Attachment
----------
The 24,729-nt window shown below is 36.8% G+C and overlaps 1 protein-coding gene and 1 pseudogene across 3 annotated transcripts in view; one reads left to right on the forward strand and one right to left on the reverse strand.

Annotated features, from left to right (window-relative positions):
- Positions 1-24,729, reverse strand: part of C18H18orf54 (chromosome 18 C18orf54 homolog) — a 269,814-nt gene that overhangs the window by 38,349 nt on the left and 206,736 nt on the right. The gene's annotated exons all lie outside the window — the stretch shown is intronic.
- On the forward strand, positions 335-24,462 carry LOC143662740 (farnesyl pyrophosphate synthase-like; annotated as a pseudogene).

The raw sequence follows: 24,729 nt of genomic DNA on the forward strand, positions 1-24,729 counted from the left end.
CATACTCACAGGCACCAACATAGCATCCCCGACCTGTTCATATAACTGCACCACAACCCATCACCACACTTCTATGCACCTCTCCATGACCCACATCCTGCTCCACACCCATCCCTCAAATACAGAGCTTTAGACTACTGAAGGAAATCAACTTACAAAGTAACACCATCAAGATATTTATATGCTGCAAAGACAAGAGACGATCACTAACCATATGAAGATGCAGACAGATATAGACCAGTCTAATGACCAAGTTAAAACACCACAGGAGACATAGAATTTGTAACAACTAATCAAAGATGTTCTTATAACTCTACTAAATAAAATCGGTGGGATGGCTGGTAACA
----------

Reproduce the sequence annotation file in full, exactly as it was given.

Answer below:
The 24,729-nt window shown below is 36.8% G+C and overlaps 1 protein-coding gene and 1 pseudogene across 3 annotated transcripts in view; one reads left to right on the forward strand and one right to left on the reverse strand.

Annotated features, from left to right (window-relative positions):
- Positions 1-24,729, reverse strand: part of C18H18orf54 (chromosome 18 C18orf54 homolog) — a 269,814-nt gene that overhangs the window by 38,349 nt on the left and 206,736 nt on the right. The gene's annotated exons all lie outside the window — the stretch shown is intronic.
- On the forward strand, positions 335-24,462 carry LOC143662740 (farnesyl pyrophosphate synthase-like; annotated as a pseudogene).

The raw sequence follows: 24,729 nt of genomic DNA on the forward strand, positions 1-24,729 counted from the left end.
CATACTCACAGGCACCAACATAGCATCCCCGACCTGTTCATATAACTGCACCACAACCCATCACCACACTTCTATGCACCTCTCCATGACCCACATCCTGCTCCACACCCATCCCTCAAATACAGAGCTTTAGACTACTGAAGGAAATCAACTTACAAAGTAACACCATCAAGATATTTATATGCTGCAAAGACAAGAGACGATCACTAACCATATGAAGATGCAGACAGATATAGACCAGTCTAATGACCAAGTTAAAACACCACAGGAGACATAGAATTTGTAACAACTAATCAAAGATGTTCTTATAACTCTACTAAATAAAATCGGTGGGATGGCTGGTAACA